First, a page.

Thank you for reaching out. I believe this is a really essential and critical question.
"Be yourself". How often are we told this by our parents, peers, colleagues, and in general most of the world? It's easy to tell someone to be themselves, because the rest is up to them, not us. You can be told to be your true self, but chances are, this is a difficult process because the world may not be able to accept your true self. In general, when told to "be yourself", many people often mean it's acceptable to be yourself as long as it fits within the construct of societal values and norms. It's a blanket term that is used as a form of politeness rather than pushing someone to accept who they truly are.
You mentioned that it is easier to pretend that you fit into society's binary concept of gender. It may be easier to fit into this binary form of gender that is constructed as the 'norm', but it comes at the cost of many feeling like they have to hide who they truly are.
Let me begin with a saying by Abhijit Naskar- "computers are binary, not people." There is truth in this, because the choice between one of two seems ridiculous in a world filled with billions of people. No two people are exactly the same, so asking to identify as "either or" is a way for society to simplify and mainstream identifying and recognizing a person. It's easier for companies, governments, and schools to have a box to check off so they can organize their data more efficiently. However, organizing 'people' is a little synonymous to comparing them to the binary system of computers. Despite this, it is a practice that has become commonplace today.
How you identify yourself is completely up to you, not those around you. Even if you don't fit into the boxes written on official forms, it is not your job to change yourself to do so. However you feel most comfortable being you is the way you should present yourself to the world. Protecting the world's feelings and reactions is not your job, and while it may be 'easier' to just blend in or fit in, remember that those who tried to fit into the world were never the ones that brought change to it. The difficulty you feel finding your place in the world is an obstacle, but it is not one that is inherently 'bad'. Going through it will allow you to grow and at times, discover more about yourself than simply hiding it.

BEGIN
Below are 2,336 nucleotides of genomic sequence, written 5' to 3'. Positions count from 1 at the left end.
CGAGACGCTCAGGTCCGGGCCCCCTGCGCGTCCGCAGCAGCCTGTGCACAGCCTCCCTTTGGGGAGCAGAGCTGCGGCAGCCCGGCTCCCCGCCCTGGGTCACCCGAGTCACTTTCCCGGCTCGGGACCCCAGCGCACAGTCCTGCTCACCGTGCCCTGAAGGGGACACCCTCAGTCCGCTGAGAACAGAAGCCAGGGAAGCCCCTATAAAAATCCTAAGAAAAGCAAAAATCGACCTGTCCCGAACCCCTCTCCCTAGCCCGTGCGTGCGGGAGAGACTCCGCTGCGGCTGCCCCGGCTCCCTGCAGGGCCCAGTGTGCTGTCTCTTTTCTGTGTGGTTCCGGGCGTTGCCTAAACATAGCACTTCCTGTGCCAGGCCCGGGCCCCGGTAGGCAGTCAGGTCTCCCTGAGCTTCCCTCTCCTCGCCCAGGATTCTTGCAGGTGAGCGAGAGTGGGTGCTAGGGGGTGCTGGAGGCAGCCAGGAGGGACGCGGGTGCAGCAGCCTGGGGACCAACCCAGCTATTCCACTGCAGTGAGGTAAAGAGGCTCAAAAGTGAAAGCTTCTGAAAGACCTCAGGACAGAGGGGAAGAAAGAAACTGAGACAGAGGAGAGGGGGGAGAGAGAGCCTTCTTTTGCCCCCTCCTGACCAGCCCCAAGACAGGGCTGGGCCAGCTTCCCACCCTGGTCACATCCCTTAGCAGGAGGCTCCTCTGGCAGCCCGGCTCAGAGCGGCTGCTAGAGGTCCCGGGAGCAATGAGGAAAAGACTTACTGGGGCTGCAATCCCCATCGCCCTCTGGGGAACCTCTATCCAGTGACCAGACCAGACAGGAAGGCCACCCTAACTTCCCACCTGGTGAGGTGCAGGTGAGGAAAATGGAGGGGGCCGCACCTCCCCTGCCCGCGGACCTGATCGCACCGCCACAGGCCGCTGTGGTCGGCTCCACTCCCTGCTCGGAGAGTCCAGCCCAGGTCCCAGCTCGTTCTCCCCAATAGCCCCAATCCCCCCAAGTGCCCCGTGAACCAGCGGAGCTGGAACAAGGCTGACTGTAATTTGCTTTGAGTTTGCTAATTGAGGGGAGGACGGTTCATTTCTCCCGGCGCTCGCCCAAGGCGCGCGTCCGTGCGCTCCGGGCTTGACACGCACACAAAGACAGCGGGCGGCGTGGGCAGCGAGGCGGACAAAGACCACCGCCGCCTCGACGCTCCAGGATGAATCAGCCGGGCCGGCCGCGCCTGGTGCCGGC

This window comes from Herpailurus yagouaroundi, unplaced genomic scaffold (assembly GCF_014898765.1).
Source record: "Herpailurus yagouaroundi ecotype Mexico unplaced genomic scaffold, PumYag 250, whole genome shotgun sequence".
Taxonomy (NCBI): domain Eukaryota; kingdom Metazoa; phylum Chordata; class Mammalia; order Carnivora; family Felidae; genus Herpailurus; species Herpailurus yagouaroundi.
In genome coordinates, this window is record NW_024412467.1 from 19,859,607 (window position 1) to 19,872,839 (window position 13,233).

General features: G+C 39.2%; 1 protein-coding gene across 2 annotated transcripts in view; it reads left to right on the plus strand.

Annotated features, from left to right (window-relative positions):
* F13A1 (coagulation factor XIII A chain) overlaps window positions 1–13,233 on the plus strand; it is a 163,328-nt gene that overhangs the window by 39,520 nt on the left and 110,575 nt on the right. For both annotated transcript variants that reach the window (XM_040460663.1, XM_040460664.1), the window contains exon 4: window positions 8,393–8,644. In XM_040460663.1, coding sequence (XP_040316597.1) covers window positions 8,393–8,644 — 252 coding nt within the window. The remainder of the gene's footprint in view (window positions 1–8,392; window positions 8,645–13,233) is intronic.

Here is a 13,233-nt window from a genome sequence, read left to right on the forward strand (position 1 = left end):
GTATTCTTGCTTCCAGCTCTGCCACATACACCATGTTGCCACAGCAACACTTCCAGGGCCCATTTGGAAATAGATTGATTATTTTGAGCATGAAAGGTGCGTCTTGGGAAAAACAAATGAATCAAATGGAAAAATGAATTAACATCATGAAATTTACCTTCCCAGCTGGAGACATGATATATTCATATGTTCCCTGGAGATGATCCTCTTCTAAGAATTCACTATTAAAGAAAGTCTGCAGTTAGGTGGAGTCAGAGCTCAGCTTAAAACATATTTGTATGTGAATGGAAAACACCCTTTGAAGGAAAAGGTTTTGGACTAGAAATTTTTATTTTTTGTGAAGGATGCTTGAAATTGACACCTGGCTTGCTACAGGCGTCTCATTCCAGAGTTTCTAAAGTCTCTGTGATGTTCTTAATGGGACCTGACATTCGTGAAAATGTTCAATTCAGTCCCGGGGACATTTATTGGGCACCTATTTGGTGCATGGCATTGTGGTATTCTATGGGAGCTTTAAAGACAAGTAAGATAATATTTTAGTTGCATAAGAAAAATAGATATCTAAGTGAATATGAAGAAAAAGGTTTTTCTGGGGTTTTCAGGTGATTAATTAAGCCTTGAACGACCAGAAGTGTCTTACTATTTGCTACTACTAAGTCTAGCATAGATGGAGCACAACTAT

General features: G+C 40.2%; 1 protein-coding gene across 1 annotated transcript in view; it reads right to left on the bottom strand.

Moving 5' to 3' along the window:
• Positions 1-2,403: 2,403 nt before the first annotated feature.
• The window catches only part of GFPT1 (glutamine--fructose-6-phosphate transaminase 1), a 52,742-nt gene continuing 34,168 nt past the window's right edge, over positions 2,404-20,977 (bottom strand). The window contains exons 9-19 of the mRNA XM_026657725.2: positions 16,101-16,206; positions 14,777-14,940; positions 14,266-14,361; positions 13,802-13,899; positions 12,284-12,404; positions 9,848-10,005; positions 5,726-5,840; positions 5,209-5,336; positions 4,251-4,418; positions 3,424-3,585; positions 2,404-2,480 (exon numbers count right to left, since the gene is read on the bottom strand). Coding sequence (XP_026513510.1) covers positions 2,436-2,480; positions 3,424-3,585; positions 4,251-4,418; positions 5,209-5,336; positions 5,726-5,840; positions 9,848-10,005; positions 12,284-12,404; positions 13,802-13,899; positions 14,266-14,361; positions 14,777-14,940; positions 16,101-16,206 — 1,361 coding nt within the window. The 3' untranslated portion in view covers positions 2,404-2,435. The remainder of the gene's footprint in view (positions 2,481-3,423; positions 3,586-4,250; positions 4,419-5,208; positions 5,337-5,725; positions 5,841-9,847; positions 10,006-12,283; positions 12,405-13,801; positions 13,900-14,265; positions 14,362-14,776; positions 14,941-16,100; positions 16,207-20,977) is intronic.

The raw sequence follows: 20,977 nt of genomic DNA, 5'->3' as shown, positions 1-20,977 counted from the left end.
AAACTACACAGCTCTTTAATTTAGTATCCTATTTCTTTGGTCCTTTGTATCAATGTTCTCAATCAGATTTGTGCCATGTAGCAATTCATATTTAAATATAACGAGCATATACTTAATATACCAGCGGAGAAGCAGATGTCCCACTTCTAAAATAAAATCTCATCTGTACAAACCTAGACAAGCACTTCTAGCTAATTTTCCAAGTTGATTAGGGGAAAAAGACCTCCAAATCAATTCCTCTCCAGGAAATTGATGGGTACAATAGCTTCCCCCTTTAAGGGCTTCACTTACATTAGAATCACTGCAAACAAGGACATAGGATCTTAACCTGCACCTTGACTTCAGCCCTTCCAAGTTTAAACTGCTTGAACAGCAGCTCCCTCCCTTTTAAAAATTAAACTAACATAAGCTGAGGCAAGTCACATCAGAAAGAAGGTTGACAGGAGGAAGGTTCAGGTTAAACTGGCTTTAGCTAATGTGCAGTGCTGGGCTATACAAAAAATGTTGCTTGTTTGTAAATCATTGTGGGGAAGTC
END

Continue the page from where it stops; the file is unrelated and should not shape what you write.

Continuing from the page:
To the world that has a hard time accepting you, think about where it started and where we are now. There was a point in time where people of certain races weren't even seen as people; a time where 'white' was the norm. Furthermore, the concept of binary gender is one that is man-made. The term 'he' and 'she' is used in language because it is an easier way for people to identify someone, but it is not set in stone. Again, there are billions of people in the world, all with different names and identities. Choosing your own identity is not something that is new; it may just seem new and foreign, because the type of identity you are choosing may not be 'easy' to accept in certain languages, but that is by no means a reason to stifle yourself to a point where you feel like you're always hiding.
In identifying yourself, remember that there may be times where you receive push-back from those around you, but don't let this stop you from continuing to be yourself. What you do need is to learn how to cope with it because it is true that you can't change the world's thinking, but what you can do is learn to deal with how you react to it. Instead of letting it bring you down and fall into depression, find healthy ways to cope with others reacting in a negative way. These could include speaking to a therapist or finding healthy outlets to vent such as journal writing. Finally, express how important your identity is to the ones closest to you. If your family and friends surround you with support, then the rest of the world is easier to deal with. Create a support system that you can fall back on. The answer does not have to be hiding who you truly are.
To those that have a difficult time accepting the concept of non-binary genders, think about how billions of people have different names. Do you call them by a name that is easier to say? No, you don't. You call them by their own name, because doing anything else would be extremely derogatory and rude. Similarly, how someone identifies themselves is what should be used in conversation with them or about them. Failure to do so would again be doing what's easier for you, not what is right for them. Mistakes are okay, but learn to consciously work on correcting yourself to make sure that you are appropriately identifying someone how they chose to identify, not what you choose to identify them as.
I hope this is helpful and I want you to be confident and start to believe in yourself and be compassionate with yourself first then others. Taking therapy would be very helpful in that a therapist will work on your self critic and would help you optimize your self worth in your own eyes. I wish you the best!